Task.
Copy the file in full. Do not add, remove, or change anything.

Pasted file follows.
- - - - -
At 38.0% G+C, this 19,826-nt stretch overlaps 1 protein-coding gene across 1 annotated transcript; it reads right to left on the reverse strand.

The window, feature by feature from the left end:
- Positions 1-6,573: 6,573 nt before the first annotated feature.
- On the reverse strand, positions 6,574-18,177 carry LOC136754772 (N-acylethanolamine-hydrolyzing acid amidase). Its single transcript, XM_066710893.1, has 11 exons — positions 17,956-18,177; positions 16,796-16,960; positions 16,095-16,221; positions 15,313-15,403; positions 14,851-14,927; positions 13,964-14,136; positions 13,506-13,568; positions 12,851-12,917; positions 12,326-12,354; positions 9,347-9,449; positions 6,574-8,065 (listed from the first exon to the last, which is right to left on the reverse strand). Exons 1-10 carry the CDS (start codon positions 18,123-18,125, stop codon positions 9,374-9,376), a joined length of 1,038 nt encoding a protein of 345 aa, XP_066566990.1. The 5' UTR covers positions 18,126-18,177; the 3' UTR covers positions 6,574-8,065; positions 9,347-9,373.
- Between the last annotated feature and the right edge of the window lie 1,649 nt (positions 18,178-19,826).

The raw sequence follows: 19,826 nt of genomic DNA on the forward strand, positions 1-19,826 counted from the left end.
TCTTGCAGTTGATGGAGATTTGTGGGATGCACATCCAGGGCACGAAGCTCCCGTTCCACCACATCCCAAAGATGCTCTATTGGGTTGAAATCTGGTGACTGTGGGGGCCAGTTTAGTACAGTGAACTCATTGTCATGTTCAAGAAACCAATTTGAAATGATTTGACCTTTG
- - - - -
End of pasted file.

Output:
At 38.0% G+C, this 19,826-nt stretch overlaps 1 protein-coding gene across 1 annotated transcript; it reads right to left on the reverse strand.

The window, feature by feature from the left end:
- Positions 1-6,573: 6,573 nt before the first annotated feature.
- On the reverse strand, positions 6,574-18,177 carry LOC136754772 (N-acylethanolamine-hydrolyzing acid amidase). Its single transcript, XM_066710893.1, has 11 exons — positions 17,956-18,177; positions 16,796-16,960; positions 16,095-16,221; positions 15,313-15,403; positions 14,851-14,927; positions 13,964-14,136; positions 13,506-13,568; positions 12,851-12,917; positions 12,326-12,354; positions 9,347-9,449; positions 6,574-8,065 (listed from the first exon to the last, which is right to left on the reverse strand). Exons 1-10 carry the CDS (start codon positions 18,123-18,125, stop codon positions 9,374-9,376), a joined length of 1,038 nt encoding a protein of 345 aa, XP_066566990.1. The 5' UTR covers positions 18,126-18,177; the 3' UTR covers positions 6,574-8,065; positions 9,347-9,373.
- Between the last annotated feature and the right edge of the window lie 1,649 nt (positions 18,178-19,826).

The raw sequence follows: 19,826 nt of genomic DNA on the forward strand, positions 1-19,826 counted from the left end.
TCTTGCAGTTGATGGAGATTTGTGGGATGCACATCCAGGGCACGAAGCTCCCGTTCCACCACATCCCAAAGATGCTCTATTGGGTTGAAATCTGGTGACTGTGGGGGCCAGTTTAGTACAGTGAACTCATTGTCATGTTCAAGAAACCAATTTGAAATGATTTGACCTTTG